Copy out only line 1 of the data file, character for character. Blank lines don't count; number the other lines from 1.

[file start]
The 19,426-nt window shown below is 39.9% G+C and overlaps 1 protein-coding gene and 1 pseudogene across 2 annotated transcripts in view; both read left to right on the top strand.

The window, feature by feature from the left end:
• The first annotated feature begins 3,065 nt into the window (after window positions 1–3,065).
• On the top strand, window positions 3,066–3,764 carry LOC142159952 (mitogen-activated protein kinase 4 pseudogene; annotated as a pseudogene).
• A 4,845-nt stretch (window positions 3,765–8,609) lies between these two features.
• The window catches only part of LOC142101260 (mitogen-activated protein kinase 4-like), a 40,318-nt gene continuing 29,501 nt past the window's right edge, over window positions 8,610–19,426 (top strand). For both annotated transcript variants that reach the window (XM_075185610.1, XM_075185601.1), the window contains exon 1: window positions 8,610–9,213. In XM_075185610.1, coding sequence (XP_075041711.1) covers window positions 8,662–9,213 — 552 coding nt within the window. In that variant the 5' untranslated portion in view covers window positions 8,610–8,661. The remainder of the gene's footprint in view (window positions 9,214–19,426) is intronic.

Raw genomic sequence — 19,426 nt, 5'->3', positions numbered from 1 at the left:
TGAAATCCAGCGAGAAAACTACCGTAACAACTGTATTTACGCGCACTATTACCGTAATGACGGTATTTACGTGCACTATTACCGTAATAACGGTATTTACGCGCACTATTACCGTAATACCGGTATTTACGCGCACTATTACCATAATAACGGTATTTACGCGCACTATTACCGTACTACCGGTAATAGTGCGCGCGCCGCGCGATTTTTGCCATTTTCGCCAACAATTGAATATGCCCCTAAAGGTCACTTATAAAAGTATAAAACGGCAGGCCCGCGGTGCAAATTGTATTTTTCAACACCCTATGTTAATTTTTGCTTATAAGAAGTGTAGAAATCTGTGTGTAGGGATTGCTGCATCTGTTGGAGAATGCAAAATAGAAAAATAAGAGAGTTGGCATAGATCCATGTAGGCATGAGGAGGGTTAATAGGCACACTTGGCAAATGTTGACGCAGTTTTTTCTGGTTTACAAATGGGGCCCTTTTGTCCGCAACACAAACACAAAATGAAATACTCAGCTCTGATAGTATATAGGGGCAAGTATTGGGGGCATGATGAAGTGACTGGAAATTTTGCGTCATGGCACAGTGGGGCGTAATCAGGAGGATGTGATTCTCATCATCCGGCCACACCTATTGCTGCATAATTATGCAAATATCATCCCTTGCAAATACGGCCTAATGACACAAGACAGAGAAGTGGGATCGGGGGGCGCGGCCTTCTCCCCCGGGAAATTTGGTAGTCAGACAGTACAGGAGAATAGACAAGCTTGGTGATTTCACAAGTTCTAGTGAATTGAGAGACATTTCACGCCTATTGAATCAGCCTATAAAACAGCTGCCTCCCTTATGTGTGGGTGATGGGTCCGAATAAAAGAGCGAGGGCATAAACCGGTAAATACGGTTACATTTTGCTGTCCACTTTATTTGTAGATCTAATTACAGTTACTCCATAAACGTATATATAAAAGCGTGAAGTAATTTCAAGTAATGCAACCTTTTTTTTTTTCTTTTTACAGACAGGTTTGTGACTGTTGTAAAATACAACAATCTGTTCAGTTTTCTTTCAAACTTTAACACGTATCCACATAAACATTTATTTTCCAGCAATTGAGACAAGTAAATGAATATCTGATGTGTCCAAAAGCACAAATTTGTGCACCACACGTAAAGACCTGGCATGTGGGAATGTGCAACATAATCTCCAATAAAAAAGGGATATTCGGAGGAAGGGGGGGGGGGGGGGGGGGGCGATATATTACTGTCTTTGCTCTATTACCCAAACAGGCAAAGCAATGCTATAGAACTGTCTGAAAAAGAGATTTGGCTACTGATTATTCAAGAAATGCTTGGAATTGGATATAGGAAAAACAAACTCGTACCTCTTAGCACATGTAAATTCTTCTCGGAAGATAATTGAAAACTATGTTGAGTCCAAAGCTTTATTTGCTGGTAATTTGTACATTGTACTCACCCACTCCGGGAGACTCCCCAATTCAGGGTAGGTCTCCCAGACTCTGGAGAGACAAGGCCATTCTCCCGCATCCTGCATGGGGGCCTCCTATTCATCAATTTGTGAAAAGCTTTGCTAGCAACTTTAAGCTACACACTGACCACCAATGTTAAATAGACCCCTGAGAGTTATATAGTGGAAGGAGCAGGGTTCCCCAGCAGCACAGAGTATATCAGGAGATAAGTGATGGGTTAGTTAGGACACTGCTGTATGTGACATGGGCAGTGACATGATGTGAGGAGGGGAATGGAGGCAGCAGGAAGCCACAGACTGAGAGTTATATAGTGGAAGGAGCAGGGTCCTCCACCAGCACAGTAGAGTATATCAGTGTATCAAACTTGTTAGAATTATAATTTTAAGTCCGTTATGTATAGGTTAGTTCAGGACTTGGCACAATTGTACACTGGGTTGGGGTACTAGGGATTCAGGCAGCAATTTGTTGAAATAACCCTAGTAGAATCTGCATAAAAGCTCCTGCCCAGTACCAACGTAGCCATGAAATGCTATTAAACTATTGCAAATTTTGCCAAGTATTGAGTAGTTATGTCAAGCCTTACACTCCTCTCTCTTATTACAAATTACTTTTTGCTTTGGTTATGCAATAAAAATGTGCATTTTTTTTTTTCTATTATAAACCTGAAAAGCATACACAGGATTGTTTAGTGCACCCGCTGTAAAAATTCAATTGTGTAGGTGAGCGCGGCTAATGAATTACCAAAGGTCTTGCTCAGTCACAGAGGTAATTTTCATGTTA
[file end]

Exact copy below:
The 19,426-nt window shown below is 39.9% G+C and overlaps 1 protein-coding gene and 1 pseudogene across 2 annotated transcripts in view; both read left to right on the top strand.